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PET INSURANCE

Fortune 100 company Nationwide keeps its #1 position in the US pet insurance market through continuous investment in emerging insurtech and startups, as Vice President Michael Fulton explains Nationwide has a long and noble pedigree as a US-based insurance and financial services provider. A mutual, set up in 1925 to protect Ohio farmers, it’s morphed into a Fortune 100 company through expansion and acquisitions, including, in 2009, Veterinary Pet Insurance (VPI), which had issued the country’s first pet insurance policy to canine star Lassie (or, at least, one of them!) in 1982. Since VPI came on board, Nationwide has grown to become the biggest pet insurer in the States, and it’s where much of the company’s digital innovation is now focussed as it strives to keep up with an unexpected COVID-19-shaped spike in demand for cover.

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TheInsurtechMagazine | Issue 4

As a nation, Americans have been slow to afford the same protection to their pets as they have to other areas of their lives – the US languishes near the bottom of the world league for insuring man’s best friend and other animals, at under three per cent for cats and dogs. But a recent survey by Nationwide partner, the Human-Animal Bond Research Institute, has found that the bond is getting stronger between people and their animals, as they help them cope with the challenges of a pandemic that has already claimed more than 130,000 American lives. And, perhaps because of the heightened sense of risk, they want them insured. Mike Fulton, an associate vice-president at Nationwide and part of its technology strategy and innovation team, knows that embracing technology such as open application programming interfaces (APIs), will be a prerequisite in its quest to hold on to its mantle as the sector’s top dog across all categories of financial services. “It’s really about making sure that you’ve got the right operational backbone in place, and then you’re able to interact, through APIs, with your digital platform. That gives your digital platform the flexibility to change, to support new products, to do all the things you want to do to be able to innovate,” he says. “If you don’t have an operational backbone that’s API-enabled, that has the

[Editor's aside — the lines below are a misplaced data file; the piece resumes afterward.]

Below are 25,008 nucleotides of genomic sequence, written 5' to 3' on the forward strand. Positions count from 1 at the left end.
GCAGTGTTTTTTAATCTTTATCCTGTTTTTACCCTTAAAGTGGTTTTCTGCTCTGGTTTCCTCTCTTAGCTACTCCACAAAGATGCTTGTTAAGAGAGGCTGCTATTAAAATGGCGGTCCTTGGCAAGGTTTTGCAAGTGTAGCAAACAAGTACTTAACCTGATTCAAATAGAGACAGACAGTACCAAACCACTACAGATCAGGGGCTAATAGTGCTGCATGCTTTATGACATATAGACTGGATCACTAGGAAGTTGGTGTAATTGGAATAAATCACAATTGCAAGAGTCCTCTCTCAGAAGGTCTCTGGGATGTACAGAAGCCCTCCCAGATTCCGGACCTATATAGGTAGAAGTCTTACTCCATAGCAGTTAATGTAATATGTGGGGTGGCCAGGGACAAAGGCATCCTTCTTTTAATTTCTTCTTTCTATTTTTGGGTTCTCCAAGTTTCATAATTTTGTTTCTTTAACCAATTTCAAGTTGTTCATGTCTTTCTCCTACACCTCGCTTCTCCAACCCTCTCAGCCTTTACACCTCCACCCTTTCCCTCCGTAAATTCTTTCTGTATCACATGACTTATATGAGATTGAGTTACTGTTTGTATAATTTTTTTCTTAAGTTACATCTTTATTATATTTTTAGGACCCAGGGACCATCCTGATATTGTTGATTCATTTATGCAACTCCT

ability for an organisation to connect their digital platform into it, it’s really tough to do the innovations you want to do. “Our pet technology team, led by Nationwide Pet CIO Bill Snider, has just completed a transformation programme where we have re-designed and reimplemented our operational backbone for the pet insurance business. That is now stable, productive and allows us to have a base to work off, so we can connect to a new digital platform for the pet business, which will help us to drive more innovation across the organisation. We’re really excited about what’s to come.” Already, Nationwide’s tie-up with pet care technology firm VitusVet allows policyholders to use a mobile app to file pet insurance claims. Such is its success that, earlier in 2020, VitusVet was able to announce it had surpassed one million pet insurance claims filed through the app on behalf of Nationwide. Fulton says there is firm evidence of what he calls a ‘pandemic pet boom’. “We’re seeing a huge spike in people onboarding onto the product, it’s been a big growth area for us over the last five years, but the pandemic has really caused a rise in new policies,” he says. “It’s starting to cause a big spike in claims, as well. “Our pet claims team, pet IT team, and technology innovation team are

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